Eden is an intriguing and well developed character. What were some obstacles you felt were important to her character development?
In Fly by Night, Eden experiences a range of situations and emotions that she has not had to deal with on the job before. She’s challenged throughout the book in ways that neither she nor the reader could have anticipated from the events of the first chapter. In the first two books in the series, she had to overcome any number of physical challenges while, in book three, she’s challenged both emotionally and intellectually. She certainly rises to the occasion and shows how creative she can be, too.
I appreciated how the novel flowed from action to culture and a bit of history. What were some themes you wanted to focus on in this book?
Just as Michelle is not a one-dimentional character, the locations, cultures, and events in which she finds herself immersed are interrelated and influenced by both her and each other. It’s important, not just for Michelle but for all of us, to understand where we’ve been since it has such a significant impact on where we’re going. In Fly by Night, I wanted to weave elements of the locales and people Michelle interacts with into the fabric of the story since it provides insight into the actions, reactions, attitudes, and sensitivities of the characters Michelle relies on, interacts with, goes up against, and/or has to rely on.
This is book three in your Michelle Reagan series. What can readers expect in book four?
Well, I can tell you this much: Book # 4 in the Michelle Reagan series starts out with a bang! Readers of the eBook version of Fly by Night can get a jump on the action and read the first chapter of Book # 4 as a special feature at the end of the eBook. In the next book, called Sargon the Third, Michelle criss-crosses Europe and the Middle East to find and stop an up-and-coming terrorist leader. Without giving away any spoilers, I can say that things get sexy, things get dangerous, and nothing ever goes as planned. In the end, readers will be choking back their own emotions as they flip pages as fast as they can to see how it all ends!
Michelle is a CIA agent. She is good at her job, matter-of-fact, and knows when to pull back and avoid becoming emotionally involved in her assignments. Bella, however, changes all of that. When Michelle’s tactical team rescues Bella from an abusive and tortuous situation in Mosul, everything Michelle thought she understood about herself changes. Bella, kidnapped and held for two years by her captors, struggles to acclimate to life outside again, but Michelle, the reluctant chaperone, begins to make great strides in Bella’s reentry into a normal life. On a trip to New York City, Bella is kidnapped again–or is she?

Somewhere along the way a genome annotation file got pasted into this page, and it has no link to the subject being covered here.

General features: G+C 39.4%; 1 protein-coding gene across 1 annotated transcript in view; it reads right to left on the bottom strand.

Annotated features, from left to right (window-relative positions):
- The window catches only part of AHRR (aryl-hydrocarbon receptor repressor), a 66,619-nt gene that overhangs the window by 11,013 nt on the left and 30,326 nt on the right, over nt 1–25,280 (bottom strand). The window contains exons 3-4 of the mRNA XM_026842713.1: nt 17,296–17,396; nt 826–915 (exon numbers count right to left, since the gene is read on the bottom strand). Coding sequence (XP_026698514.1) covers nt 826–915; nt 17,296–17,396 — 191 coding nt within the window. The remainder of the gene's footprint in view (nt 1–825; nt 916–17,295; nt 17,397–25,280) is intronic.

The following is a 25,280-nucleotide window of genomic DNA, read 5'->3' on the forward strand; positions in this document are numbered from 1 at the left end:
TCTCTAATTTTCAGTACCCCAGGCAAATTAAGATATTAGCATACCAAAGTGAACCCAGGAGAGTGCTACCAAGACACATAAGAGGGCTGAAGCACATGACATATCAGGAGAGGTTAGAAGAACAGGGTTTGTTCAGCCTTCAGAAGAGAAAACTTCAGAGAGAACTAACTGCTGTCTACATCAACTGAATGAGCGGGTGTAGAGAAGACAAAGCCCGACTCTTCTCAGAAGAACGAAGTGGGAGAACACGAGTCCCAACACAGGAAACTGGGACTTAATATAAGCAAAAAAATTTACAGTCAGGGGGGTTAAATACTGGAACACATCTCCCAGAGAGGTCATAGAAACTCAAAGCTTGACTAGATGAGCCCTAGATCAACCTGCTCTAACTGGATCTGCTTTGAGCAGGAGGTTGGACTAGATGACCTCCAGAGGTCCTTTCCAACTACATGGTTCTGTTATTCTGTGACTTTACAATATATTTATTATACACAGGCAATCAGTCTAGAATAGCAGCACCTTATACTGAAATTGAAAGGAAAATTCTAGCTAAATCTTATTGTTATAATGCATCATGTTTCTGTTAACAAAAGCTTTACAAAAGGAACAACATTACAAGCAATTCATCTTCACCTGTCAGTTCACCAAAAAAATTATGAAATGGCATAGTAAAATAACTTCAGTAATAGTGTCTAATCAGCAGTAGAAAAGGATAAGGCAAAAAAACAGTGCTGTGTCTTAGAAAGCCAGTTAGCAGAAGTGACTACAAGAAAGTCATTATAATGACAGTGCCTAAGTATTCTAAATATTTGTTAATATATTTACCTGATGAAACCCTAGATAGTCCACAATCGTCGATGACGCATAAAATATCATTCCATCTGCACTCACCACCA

Fly by Night, by Scott Shinberg, is book 3 in the Michelle Reagan spy series. The main character is outspoken, has her own set of quirks, and gets the job done. She is a likable main character whose actions and reactions keeps readers on their toes. Her determination and resolve to find out what has happened to Bella, the woman she had just begun to take under wing, is admirable and enviable.
I am drawn to characters who are richly developed and undergo major changes in levels of empathy. Michelle is a prime example of characters who do a complete turnabout. Though she maintains her rough and ready exterior, she clearly allows a soft spot to grow for the embattled Bella and the incredibly horrific journey she has endured.
Shinberg addresses sexual abuse and kidnapping, which may be triggering for some readers. Bella’s experience is one some readers may find uncomfortable reading about though Shinberg expertly weaves it into the story line and uses it to facilitate character development.
Bella’s kidnapping takes a very unexpected turn and, for me, changed the whole tone of the story to that point. I can’t say it was an unwelcome change, but it was definitely not what I had anticipated. Shinberg’s approach is unique and fits well into the genre.
Though Shinberg’s book is by and large, a fiction work that falls under the spy heading, the author manages to include bits of history and culture along the way. In many ways, Shinberg has made his book all the more believable as readers find themselves hit periodically with references to historical events.
I would recommend Fly by Night to anyone who enjoys the spy genre and is a fan of strong female characters. Michelle Reagan is a stand-out in this genre, and Fly by Night is a must-read.
Pages: 259 | ASIN: B08DLYY5LZ
Tags: author, book, book review, bookblogger, ebook, espionage, fantasy, fiction, Fly by Night: A Riveting Spy Thriller, goodreads, kindle, kobo, literature, military, mystery, nook, novel, read, reader, reading, Scott Shinberg, spy, story, suspense, thriller, writer, writing
Confessions of Eden is a thrilling espionage novel that follows Eden as she tries to balance her high stakes job with her personal life. What was the inspiration for the setup to this exciting novel?
The writing bug bit me rather suddenly a few years ago while I was driving along Interstate 95, south of Washington, DC. I realized in that moment that I wanted my readers to get to know Michelle Reagan and to like her as much as I did. That rather simple thought led me down the complex path of shepherding her story from ethereal concept to a series of novels. I can only hope I’ve translated her essence onto paper well enough for readers to appreciate her complexity, empathize with her about the difficulty of the personal and professional decisions she has to make, and understand how it changes her over time.